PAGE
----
Word Count: 789
Where do story ideas come from? Well, everywhere. The short answer is that I get ideas from random places and events, which has led to me writing about everything from fairy warriors to zombie romances, Scottish assassins, and the mythical Medusa. However, a pretty specific chain of events led to my first urban fantasy novel.
Back in 2011, Neil Gaiman was touring for the tenth anniversary edition of his novel American Gods. Being a huge fan of all things Neil, I had to go to at least one of his appearances. The closest stop to me was in Portsmouth, NH, which was a two hour drive for me. I didn’t think that was too far, especially not for Neil, but I didn’t want to travel that distance alone. What I needed was a co-conspirator.
Enter Trisha Wooldridge, my always-willing partner in crime. We worked together in publishing, and had embarked on many literary-themed adventures together. On a sunny afternoon in July we met up and began our day with lunch; since Trisha is a food writer, she’s always trying out new restaurants. During the drive, I fished a bracelet out of the center console and gave it to Trisha, as a thank you for my meal. It was green marble with a copper clasp, and I mentioned that copper was my favorite metal.
Once we reached Portsmouth we met up with another writer friend, Justine Graykin. After dinner, we trekked over to the Music Hall, listened to Neil speak, read from American Gods, and be interviewed by the local NPR affiliate. We also scored some signed hardbacks.
After the presentation at the Music Hall was over, Trisha, Justine and I went to a local restaurant for drinks and dessert. We hit the bathroom before we left, and let me tell you, that was one of the nicest ladies’ rooms I have ever seen. It had granite counters, a terra cotta tile floor, and the most gorgeous copper sinks and faucets. While washing my hands, I remarked again that copper was my favorite metal.
“You keep saying that,” said Trisha. “Maybe you should write a story about copper.”
“You should,” Justine said. “Even Neil Gaiman hasn’t done that.”
Well that was a great idea, but how did they expect me to write about metal? I couldn’t just whip up a story from scratch, like magic.
The next day found me at work, sitting in my cubicle, wondering how I’d made so many wrong turns in my career. Spending the day with two friends who actually made a living from their writing had simultaneously reinvigorated my own desire to be a working writer, and shone a light on just how disenchanted I was with my day job. Since I couldn’t up and quit, and I also couldn’t expect to make money writing until I wrote something, I took my friends’ advice and did some surreptitious Googling of copper and copper-related things.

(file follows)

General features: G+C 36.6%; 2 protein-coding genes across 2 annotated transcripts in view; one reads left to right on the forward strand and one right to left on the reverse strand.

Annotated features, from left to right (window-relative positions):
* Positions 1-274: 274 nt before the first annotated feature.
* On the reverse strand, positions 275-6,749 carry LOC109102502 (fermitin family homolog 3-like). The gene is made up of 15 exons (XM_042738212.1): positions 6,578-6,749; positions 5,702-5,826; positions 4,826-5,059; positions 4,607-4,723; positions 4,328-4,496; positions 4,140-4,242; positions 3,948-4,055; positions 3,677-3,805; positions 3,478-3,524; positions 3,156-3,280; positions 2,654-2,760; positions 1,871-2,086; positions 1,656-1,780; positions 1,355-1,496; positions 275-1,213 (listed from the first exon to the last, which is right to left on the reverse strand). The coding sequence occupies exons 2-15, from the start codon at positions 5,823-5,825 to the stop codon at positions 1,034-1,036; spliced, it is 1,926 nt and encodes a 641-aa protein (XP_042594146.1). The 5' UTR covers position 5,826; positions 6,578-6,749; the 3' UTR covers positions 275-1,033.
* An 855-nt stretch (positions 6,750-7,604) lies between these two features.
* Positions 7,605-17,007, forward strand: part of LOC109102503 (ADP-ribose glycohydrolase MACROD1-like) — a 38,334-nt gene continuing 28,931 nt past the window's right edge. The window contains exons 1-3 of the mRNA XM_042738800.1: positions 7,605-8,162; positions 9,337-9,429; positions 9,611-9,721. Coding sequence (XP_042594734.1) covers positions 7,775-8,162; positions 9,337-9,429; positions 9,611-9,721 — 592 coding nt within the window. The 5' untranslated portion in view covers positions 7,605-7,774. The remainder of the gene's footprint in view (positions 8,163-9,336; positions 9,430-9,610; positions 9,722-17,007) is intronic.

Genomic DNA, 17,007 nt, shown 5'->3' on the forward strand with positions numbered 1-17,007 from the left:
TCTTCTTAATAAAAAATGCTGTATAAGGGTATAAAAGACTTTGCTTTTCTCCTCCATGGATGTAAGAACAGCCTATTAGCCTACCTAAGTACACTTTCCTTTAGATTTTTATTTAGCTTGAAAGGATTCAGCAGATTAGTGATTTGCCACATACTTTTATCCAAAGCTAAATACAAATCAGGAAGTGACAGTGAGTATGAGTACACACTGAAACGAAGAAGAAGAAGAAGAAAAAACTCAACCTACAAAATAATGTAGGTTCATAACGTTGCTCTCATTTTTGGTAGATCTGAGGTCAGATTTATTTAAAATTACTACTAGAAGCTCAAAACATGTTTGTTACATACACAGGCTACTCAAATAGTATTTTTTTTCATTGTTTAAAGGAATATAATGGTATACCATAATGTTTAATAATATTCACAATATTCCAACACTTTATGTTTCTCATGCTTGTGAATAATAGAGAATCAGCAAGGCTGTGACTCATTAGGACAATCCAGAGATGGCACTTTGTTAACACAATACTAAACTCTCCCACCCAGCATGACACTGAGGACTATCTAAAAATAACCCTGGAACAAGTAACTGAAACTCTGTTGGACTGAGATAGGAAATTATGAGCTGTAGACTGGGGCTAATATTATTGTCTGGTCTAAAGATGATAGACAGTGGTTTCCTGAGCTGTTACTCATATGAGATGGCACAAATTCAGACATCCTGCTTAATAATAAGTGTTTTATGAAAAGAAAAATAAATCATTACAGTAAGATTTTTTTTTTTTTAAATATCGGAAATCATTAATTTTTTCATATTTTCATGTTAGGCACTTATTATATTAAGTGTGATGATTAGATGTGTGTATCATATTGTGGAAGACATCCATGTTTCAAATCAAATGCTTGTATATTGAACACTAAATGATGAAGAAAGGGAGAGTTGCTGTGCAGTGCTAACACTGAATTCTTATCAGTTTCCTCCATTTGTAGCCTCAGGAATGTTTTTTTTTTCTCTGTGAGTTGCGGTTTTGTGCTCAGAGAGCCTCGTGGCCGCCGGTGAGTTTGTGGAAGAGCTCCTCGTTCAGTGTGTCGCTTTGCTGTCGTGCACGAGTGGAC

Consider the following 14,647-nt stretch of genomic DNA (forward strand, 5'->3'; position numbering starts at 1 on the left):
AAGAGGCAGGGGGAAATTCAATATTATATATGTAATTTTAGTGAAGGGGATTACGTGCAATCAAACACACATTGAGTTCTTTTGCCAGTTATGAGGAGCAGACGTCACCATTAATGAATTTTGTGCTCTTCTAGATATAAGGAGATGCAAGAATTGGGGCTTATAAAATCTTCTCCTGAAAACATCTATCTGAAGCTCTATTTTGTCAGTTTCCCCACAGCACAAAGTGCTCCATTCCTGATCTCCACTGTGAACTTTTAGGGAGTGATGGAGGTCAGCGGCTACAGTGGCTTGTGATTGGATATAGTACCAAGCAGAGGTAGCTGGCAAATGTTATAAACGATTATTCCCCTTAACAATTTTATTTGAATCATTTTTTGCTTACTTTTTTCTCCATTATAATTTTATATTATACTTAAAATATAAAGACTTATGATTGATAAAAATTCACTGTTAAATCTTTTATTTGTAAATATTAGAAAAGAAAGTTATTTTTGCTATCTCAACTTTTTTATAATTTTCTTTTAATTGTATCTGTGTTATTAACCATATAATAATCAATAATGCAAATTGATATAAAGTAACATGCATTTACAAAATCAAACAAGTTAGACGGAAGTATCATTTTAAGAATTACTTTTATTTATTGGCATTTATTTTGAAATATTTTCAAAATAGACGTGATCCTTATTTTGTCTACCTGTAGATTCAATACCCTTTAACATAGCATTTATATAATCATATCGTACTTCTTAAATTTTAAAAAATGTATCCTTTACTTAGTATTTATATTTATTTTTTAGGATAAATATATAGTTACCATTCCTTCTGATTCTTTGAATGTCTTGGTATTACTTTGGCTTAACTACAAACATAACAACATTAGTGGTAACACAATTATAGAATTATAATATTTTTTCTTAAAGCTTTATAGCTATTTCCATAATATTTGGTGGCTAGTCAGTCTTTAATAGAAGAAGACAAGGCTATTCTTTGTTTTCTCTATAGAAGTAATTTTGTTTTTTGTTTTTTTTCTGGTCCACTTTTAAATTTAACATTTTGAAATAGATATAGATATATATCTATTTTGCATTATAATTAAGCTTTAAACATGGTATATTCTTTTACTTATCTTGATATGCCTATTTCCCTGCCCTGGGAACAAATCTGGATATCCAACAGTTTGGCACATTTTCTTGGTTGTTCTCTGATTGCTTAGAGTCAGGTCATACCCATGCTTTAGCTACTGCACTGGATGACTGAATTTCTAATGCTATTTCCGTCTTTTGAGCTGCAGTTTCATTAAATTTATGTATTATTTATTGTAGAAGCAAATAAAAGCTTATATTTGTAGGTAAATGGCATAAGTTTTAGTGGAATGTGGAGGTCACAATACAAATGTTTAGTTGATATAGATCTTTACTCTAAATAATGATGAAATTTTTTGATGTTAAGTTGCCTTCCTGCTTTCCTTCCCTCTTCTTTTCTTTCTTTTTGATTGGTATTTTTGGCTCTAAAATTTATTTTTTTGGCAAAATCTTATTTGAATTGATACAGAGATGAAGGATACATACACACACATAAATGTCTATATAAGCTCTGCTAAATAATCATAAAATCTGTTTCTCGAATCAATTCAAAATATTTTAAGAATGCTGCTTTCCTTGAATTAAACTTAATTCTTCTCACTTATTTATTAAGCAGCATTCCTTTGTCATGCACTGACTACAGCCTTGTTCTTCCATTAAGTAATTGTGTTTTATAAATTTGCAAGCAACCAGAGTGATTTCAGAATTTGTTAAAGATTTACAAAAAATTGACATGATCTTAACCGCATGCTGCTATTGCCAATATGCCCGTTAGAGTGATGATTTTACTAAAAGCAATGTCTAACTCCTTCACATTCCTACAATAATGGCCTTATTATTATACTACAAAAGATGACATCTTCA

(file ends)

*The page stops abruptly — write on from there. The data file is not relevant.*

I learned that humans have been utilizing copper ore since approximately 8000 BC, that it’s in the same elemental group as silver and gold, and that its alchemical symbol is also the symbol for the planet Venus. Fascinating information, all of it, but none of it was a suitable foundation for a story.
When lunch time rolled around I went out to the parking lot to warm up in my car; that office building’s air conditioning system was permanently set to Arctic, and I frequently went outside to thaw my frozen extremities. I was parked in the rear lot, next to a wooded area. Right next to the asphalt were two pine trees whose trunks had wound around each other, as if a giant had attempted to braid them like a ponytail. While I stared at the unusual tree, I wondered if the tree was a portal to the Otherworld.
When I realized what I was wondering, I assumed the air conditioning had won and my brain had succumbed to frostbite. Then I remembered my earlier Googling, and that copper had been a significant element for the past ten thousand years.
And I wondered if that portal to the Otherworld was filled with Elementals, magical beings who could wield air, earth, water, fire…and metal.
I wondered what it would take for a human on this side to cross over to the Otherworld, be it via a tree, an old wardrobe, or even a stone circle.
I decided that the human in question’s name was Sara Corbeau, that she was a copper girl, and wrote the outline for her story later that day.
That novel, Copper Girl, was made possible by copper sinks, a strange looking tree, and an overworked office air conditioning system. I really had made magic from scratch.
Jennifer Allis Provost writes books about faeries, orcs and elves. Zombies too. She grew up in the wilds of Western Massachusetts and had read every book in the local library by age twelve. (It was a small library). An early love of mythology and folklore led to her epic fantasy series, The Chronicles of Parthalan, and her day job as a cubicle monkey helped shape her urban fantasy, Copper Girl. When she’s not writing about things that go bump in the night (and sometimes during the day) she’s working on her MFA in Creative Nonfiction.